Law students often see themselves working at a public interest or legal-services setting. But after graduation, few new lawyers end up following that path. One study found just 4% of newer lawyers working in a public interest or legal services. Why might this be?
Certainly, it is not for lack of demand or the need for access to justice. Since the Great Recession, the need for affordable legal services has continued to grow, while governments continue to cut funding. Not only do these cuts harm people who can’t afford a lawyer, they also make finding a job in public-interest law and legal services increasingly difficult. Dwindling opportunities discourage newer lawyers from pursuing a career focused on social justice, even though their skills are badly needed. Read more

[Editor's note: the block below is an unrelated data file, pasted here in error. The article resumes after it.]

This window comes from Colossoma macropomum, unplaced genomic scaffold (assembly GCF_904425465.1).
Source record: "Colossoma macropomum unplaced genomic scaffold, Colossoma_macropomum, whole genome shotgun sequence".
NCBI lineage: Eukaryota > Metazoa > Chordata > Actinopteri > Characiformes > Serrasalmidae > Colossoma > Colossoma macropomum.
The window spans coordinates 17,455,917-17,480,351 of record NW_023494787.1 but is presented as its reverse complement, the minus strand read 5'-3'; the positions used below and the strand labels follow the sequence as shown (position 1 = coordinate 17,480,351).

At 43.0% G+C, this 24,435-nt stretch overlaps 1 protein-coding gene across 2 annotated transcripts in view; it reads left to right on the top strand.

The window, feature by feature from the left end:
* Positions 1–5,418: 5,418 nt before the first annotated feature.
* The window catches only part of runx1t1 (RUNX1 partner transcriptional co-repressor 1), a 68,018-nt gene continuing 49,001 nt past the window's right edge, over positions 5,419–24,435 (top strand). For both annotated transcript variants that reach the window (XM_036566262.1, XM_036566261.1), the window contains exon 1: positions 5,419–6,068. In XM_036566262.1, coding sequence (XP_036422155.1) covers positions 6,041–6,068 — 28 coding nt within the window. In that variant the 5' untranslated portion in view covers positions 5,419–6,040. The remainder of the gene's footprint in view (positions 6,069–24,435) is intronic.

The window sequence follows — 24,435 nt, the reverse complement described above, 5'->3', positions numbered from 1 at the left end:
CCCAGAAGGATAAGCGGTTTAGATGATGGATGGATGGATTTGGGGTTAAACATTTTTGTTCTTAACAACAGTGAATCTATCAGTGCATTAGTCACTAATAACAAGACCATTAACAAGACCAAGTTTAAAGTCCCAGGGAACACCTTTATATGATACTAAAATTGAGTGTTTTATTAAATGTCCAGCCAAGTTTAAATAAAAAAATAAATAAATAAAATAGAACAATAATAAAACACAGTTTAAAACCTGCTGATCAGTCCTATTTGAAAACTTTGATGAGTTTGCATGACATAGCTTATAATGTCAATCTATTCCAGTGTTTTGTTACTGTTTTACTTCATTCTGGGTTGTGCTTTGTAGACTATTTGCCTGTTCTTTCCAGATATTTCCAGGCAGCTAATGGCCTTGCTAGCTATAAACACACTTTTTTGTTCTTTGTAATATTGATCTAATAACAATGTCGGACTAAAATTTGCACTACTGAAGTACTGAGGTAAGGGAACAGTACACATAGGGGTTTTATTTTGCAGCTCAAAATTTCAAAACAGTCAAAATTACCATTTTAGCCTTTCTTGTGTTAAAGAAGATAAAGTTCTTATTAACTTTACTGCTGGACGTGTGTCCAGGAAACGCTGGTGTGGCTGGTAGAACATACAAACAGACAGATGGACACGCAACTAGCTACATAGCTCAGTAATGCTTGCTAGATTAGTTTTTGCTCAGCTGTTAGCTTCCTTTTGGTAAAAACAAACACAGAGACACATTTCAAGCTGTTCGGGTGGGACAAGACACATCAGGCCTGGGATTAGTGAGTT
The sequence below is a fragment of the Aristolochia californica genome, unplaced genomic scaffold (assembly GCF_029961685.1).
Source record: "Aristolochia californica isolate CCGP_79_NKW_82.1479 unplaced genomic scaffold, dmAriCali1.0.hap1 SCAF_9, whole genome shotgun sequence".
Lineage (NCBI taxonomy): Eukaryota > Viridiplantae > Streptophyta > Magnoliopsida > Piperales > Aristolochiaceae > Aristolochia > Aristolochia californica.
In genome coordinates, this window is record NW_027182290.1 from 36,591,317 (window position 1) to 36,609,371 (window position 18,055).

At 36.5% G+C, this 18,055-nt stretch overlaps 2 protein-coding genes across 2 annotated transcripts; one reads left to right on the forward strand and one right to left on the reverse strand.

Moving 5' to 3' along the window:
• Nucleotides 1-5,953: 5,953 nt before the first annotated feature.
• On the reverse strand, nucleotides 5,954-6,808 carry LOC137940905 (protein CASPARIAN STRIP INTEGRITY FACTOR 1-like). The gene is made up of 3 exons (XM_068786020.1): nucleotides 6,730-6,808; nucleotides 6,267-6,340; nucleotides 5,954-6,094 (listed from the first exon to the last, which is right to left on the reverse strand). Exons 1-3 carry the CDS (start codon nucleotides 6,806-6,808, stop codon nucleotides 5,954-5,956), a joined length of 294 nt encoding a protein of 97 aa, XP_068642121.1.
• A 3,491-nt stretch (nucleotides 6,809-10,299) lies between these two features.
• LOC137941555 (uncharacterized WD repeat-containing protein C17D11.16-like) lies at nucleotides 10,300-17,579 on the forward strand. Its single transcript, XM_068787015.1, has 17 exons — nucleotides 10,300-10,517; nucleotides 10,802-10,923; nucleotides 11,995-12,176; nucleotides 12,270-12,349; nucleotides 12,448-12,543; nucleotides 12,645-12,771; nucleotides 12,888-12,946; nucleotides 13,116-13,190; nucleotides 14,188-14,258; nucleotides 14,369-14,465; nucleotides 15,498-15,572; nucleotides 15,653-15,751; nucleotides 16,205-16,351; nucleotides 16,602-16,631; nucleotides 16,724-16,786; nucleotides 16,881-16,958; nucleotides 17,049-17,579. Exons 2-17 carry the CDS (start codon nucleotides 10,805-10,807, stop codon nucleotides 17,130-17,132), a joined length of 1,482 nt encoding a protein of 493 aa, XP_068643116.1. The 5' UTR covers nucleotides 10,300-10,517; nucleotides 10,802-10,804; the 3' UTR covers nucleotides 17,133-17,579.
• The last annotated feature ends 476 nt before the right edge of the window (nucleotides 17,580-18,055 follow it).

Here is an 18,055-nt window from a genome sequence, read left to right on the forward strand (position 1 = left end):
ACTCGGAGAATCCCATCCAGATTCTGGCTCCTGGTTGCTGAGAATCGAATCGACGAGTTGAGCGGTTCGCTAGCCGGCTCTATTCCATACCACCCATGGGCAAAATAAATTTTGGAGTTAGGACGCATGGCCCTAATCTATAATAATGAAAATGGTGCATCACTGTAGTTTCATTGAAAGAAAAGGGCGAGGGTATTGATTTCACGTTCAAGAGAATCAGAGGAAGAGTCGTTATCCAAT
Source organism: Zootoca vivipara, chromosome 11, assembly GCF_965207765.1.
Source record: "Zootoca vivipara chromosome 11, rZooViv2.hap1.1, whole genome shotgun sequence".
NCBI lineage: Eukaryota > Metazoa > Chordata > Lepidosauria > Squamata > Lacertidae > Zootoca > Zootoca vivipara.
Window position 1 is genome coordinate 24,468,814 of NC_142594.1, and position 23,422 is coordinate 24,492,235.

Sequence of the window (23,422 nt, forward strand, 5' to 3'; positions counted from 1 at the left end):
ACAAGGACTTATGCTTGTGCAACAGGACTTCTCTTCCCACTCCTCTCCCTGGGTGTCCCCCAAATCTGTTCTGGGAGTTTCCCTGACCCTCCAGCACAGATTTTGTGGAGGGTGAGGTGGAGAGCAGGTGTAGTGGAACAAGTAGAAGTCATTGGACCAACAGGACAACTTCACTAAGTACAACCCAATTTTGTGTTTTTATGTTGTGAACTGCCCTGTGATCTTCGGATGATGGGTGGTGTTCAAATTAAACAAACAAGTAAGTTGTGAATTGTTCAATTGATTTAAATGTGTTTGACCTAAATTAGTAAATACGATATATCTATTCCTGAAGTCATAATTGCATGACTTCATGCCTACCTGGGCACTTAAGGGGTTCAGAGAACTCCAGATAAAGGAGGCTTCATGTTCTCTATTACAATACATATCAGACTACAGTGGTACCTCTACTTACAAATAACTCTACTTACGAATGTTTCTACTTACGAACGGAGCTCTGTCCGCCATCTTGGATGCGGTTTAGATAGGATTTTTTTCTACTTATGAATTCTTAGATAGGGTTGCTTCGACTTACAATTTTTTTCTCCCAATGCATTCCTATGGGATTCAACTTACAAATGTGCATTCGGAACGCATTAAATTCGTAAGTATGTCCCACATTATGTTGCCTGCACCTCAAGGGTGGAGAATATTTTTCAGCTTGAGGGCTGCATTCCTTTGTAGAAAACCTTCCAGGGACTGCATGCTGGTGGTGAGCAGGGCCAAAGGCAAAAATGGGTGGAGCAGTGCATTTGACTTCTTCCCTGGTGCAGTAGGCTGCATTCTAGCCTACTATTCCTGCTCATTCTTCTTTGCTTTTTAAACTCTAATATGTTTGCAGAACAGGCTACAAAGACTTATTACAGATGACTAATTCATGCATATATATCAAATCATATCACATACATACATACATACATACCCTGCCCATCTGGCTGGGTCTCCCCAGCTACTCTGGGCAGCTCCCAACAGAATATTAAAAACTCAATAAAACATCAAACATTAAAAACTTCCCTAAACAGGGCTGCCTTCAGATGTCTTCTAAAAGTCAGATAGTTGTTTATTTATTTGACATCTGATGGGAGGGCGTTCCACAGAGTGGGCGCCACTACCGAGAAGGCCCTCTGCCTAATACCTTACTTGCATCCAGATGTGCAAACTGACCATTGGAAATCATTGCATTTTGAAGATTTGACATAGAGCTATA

Up until very recently, whenever I asked other lawyers what they thought “low bono” meant, most ventured an uncertain guess along these lines: “Is it like pro bono, except instead of paying no fee, the client pays a low fee?” Read more